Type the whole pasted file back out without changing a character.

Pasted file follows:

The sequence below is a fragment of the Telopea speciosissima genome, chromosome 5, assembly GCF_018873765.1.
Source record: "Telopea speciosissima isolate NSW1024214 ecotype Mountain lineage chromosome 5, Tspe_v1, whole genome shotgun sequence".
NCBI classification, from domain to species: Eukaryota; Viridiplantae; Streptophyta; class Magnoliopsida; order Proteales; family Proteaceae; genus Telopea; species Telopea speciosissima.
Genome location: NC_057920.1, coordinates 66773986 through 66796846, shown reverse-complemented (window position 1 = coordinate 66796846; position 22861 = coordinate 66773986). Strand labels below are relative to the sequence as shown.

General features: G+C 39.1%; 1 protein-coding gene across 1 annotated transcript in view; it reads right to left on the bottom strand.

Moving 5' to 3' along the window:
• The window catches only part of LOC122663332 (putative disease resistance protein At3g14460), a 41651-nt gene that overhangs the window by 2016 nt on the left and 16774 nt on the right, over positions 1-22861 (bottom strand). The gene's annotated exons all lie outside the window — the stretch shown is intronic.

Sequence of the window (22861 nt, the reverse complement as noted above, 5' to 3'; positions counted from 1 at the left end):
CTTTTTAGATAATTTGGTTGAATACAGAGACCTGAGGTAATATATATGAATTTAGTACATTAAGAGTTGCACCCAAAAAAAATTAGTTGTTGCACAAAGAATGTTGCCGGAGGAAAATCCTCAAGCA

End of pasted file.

The sequence below is a fragment of the Telopea speciosissima genome, chromosome 5, assembly GCF_018873765.1.
Source record: "Telopea speciosissima isolate NSW1024214 ecotype Mountain lineage chromosome 5, Tspe_v1, whole genome shotgun sequence".
NCBI classification, from domain to species: Eukaryota; Viridiplantae; Streptophyta; class Magnoliopsida; order Proteales; family Proteaceae; genus Telopea; species Telopea speciosissima.
Genome location: NC_057920.1, coordinates 66773986 through 66796846, shown reverse-complemented (window position 1 = coordinate 66796846; position 22861 = coordinate 66773986). Strand labels below are relative to the sequence as shown.

General features: G+C 39.1%; 1 protein-coding gene across 1 annotated transcript in view; it reads right to left on the bottom strand.

Moving 5' to 3' along the window:
• The window catches only part of LOC122663332 (putative disease resistance protein At3g14460), a 41651-nt gene that overhangs the window by 2016 nt on the left and 16774 nt on the right, over positions 1-22861 (bottom strand). The gene's annotated exons all lie outside the window — the stretch shown is intronic.

Sequence of the window (22861 nt, the reverse complement as noted above, 5' to 3'; positions counted from 1 at the left end):
CTTTTTAGATAATTTGGTTGAATACAGAGACCTGAGGTAATATATATGAATTTAGTACATTAAGAGTTGCACCCAAAAAAAATTAGTTGTTGCACAAAGAATGTTGCCGGAGGAAAATCCTCAAGCA